A new comment on Omicron SARS-CoV-2 variant has been published on The Lancet by South African researchers of Centre for the AIDS Programme of Research in Durban South Africa.

The Authors highlight that the first sequenced omicron case was reported from Botswana on Nov 11, 2021, and a few days lateranother sequenced case was reported from Hong Kong in a traveller from South Africa. Several sequences fromSouth Africa followed, after initial identification that the new variant was associated with an S-gene target failure
on a specific PCR assay because of a 69–70del deletion, similar to that observed with the alpha variant.

The earliest known case of omicron in South Africa was a patient diagnosed with COVID-19 on Nov 9, 2021, although it is probable that there were unidentified cases in several countries across the world before then.

In South Africa, the mean number of 280 COVID-19 cases per day in the week before the detection of omicron increased to 800 cases per day in the following week, partly attributed to increased surveillance. COVID-19 cases are increasing rapidly in the Gauteng province of South Africa; the early doubling time in the fourth wave is higher than that of the previous three waves.

For the Authors, Omicron has some deletions and more than 30 mutations, several of which (eg, 69–70del, T95I, G142D/143–145del, K417N, T478K, N501Y, N655Y, N679K, and P681H) overlap with those in the alpha, beta, gamma, or delta VoCs. These deletions and mutations are known to lead to increased transmissibility, higher viral binding
affinity, and higher antibody escape. Some of the other omicron mutations with known effects confer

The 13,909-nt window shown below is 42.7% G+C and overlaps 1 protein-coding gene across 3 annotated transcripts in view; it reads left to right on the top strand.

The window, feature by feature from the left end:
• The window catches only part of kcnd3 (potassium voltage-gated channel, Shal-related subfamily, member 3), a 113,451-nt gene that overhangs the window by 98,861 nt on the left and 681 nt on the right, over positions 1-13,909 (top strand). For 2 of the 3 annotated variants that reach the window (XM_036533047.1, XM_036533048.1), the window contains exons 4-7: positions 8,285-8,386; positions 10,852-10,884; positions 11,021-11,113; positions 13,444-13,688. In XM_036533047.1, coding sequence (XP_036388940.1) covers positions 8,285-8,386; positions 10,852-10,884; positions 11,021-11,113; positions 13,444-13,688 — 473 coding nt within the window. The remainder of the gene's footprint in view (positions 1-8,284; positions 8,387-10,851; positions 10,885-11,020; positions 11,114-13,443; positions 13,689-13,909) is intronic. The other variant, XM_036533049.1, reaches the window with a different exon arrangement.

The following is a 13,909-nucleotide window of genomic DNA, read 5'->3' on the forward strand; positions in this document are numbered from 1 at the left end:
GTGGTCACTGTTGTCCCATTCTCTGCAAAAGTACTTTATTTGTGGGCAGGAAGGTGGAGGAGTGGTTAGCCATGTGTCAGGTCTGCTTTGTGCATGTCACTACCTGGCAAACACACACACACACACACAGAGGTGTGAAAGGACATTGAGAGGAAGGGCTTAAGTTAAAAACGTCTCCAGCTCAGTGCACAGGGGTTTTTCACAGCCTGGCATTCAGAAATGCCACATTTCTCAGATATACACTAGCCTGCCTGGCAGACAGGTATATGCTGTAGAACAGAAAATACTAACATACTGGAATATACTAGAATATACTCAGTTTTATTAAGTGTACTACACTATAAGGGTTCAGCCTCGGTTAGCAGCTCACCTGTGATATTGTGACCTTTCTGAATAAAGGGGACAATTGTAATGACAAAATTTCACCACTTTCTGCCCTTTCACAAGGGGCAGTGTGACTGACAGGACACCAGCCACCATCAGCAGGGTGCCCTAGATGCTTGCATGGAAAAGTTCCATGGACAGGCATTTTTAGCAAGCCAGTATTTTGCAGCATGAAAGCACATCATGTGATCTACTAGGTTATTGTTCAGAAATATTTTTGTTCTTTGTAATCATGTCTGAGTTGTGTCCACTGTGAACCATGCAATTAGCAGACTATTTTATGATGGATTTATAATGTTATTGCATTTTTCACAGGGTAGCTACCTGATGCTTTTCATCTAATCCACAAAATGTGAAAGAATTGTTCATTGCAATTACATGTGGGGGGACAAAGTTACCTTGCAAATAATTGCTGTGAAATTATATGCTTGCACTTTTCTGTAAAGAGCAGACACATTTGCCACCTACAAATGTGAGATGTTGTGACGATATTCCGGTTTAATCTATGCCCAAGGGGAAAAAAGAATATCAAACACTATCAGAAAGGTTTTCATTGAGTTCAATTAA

increased transmissibility and affect binding affinity. Importantly, the effects of most of the remaining
omicron mutations are not known, resulting in a high level of uncertainty.

Regarding clinical presentation the Authors conclude that at this stage, the available anecdotal data from clinicians at the front lines in South Africa suggest that patients with omicron are younger people with a clinical presentation similar to that of past variants. Although no alarming clinical concerns have been raised thus far, this anecdotal information should be treated with caution given that severe COVID-19 cases typically present several weeks after the initial symptoms associated with mild disease.
Regarding immune escape for the Authors in the absence of data on observational vaccine effectiveness and antibody-neutralisation studies on vaccines sera, preliminary data from the national PCR testing programme could provide some clues. Data on positive PCR tests in people with previous positive tests suggest an increase in cases of reinfection in South Africa, keeping with the immune-escape mutations present in omicron.

In consideration of the fact that most COVID-19 vaccines have remained effective in preventing severe COVID-19, hospitalisation, and death, for all previous variants, because this efficacy might be more dependent on T-cell immune responses than antibodies, the Authors suggest the same for Omicron.

The Authors conclude that extrapolations based on known mutations and preliminary observations, which should be interpreted with caution, indicate that omicron might spread faster and might escape antibodies more readily than previous variants, thereby increasing cases of reinfection and cases of mild breakthrough infections in people who are vaccinated. On the basis of data from previous VoCs, people who are vaccinated are likely to have a much lower risk of severe disease from omicron infection.

A combination prevention approach of vaccination and public health measures is expected to remain an effective strategy.

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